Peering into a cloud of online chaos in search of an overall pattern may seem like a dubious proposition, but three years after graduating from Reed, Noah Pepper has convinced angel investors that it’s actually a business proposition.
TopicWatch, the first product from Noah’s company, Lucky Sort, is aimed at the financial and advertising technology marketplaces. It charts the frequency of words, phrases, or topics (think “Herman Cain”) on the internet, employing concepts developed during Noah’s association with Reed’s Artificial Life Lab (established by professor Mark Bedau ’76 [philosophy 1991–]) to reduce duplication and measure co-öccurrance in the sampled data. Its interface works on both desktop computers and iPads, making it possible for users to modify search criteria or to separate and refine the elements in an existing graph with just a few flicks of the finger.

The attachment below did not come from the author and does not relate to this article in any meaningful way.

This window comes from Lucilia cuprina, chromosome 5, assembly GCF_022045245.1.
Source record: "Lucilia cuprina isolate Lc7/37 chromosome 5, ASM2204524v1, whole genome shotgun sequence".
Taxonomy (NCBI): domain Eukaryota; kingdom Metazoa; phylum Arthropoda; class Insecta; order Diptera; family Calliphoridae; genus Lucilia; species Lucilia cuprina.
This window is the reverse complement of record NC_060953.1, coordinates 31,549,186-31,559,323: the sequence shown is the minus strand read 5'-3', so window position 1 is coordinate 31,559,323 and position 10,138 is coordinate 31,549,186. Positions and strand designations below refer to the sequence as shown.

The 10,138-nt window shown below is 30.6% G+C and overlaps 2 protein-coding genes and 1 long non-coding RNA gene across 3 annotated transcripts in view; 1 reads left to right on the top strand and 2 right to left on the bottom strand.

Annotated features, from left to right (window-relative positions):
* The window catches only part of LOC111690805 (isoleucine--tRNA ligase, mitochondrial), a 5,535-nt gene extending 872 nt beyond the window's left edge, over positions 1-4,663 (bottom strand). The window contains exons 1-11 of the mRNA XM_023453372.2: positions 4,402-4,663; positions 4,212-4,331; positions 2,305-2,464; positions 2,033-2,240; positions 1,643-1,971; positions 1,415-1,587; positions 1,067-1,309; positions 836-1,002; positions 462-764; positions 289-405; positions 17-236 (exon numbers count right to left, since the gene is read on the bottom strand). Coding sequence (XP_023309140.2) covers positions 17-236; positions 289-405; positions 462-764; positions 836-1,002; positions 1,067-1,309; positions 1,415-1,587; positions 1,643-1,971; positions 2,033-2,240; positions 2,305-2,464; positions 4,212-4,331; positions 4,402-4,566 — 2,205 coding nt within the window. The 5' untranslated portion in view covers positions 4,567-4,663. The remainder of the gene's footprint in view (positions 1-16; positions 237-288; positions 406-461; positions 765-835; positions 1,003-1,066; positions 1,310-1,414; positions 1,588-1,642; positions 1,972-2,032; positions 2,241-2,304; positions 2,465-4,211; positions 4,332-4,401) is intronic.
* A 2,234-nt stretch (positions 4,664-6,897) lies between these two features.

Rather than attempt to understand the data it analyzes, TopicWatch embraces a statistical approach to language recognition, which means it’s as capable in Arabic and Chinese as it is in English. Investors are so impressed that they’ve plunked down half a million dollars.
The purpose of TopicWatch—zeroing in on what’s important—may have been presaged by Noah’s choice to attend Reed, which was the only school he applied to. He wanted a challenging environment that was “difficult but fun,” and got what he was expecting.
Noah hit the ground running at Reed, joining the group at the Artificial Life Lab and going to work building systems to detect fraud in medical billing in his senior year as an economics major. He’s remained enthusiastic and committed to his alma mater; for now he’s adamant about staying in Portland, and if you did a statistical analysis of Lucky Sort’s small but growing team, you’d find it’s 100% Reedies.